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Voice Magazine

September 2019

Lei Williams has had quite a journey since being airlifted out of war-torn South Vietnam as a 5-year-old who, along with her younger sister, had to leave her mother behind.

As Williams, a high school English as a Second Language teacher in the Eastern Lancaster County School District, tells her incredible life story, it’s clear she still feels the pain. At times, tears well in her eyes and her voice halts, and as a visitor listening to her, it’s hard not to do the same.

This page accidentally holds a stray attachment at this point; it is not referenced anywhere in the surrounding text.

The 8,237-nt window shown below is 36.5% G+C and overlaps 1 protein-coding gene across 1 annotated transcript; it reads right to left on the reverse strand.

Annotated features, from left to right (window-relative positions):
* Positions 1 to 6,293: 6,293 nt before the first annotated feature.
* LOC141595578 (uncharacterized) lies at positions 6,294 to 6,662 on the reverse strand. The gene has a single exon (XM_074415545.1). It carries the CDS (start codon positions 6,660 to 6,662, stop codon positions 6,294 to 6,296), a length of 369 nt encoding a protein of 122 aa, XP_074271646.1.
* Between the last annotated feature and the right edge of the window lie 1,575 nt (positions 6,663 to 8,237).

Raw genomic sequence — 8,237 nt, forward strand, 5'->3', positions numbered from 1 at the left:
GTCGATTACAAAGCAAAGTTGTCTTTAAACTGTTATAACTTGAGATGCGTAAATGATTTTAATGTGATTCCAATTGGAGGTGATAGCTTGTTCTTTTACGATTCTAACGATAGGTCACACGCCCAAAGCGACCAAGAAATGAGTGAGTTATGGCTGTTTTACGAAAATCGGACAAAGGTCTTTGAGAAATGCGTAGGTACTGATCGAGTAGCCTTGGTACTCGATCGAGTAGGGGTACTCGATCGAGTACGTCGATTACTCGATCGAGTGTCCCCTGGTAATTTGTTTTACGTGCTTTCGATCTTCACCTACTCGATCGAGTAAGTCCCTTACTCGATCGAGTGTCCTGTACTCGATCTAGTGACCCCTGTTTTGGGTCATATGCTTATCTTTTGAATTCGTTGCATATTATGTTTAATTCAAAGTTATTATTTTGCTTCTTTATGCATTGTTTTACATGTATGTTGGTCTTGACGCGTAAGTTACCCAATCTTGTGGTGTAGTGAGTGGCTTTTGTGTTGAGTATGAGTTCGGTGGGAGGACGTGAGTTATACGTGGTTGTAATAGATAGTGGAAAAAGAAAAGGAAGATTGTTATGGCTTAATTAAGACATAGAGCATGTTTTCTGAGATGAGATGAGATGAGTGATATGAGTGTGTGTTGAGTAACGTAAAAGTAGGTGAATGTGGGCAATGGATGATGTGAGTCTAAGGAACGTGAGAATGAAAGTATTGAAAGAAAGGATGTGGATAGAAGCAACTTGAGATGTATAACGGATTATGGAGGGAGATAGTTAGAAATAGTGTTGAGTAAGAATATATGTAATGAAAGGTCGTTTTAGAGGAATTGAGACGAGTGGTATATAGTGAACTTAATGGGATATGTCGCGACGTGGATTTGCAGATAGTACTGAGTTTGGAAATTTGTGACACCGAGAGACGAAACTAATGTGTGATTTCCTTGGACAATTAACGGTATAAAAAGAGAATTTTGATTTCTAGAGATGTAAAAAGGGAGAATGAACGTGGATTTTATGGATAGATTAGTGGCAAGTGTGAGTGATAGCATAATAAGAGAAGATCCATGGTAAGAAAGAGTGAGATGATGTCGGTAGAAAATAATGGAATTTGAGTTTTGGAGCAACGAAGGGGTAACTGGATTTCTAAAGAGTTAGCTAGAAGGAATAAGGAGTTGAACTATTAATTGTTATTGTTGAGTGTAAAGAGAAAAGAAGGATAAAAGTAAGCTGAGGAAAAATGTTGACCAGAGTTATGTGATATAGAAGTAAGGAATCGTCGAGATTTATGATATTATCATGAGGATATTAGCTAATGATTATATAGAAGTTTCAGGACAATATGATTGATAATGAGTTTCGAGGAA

Then a glimmer returns to her eyes, and a beaming smile lights up her face, when talk turns to her work with immigrant students at Garden Spot High School.

This content is intended for PSEA members and their immediate families.

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“I’m a PSEA member because PSEA gives me a voice. When we need help, PSEA is there.”

Sean Murray, Saucon Valley ESP

Learning Lessons: Diversity Club

As anyone who has taught it, gone through it, or is currently in it knows, middle school can be a rough time for those perceived as “different.” That’s what makes reinforcing concepts like acceptance, empathy, and kindness during these challenging, formative years so crucial.

That idea is what drove Annie Granger and Annette Ehly, middle-school educators in the rural Upper Adams School District, to create the Upper Adams Diversity Club five years ago.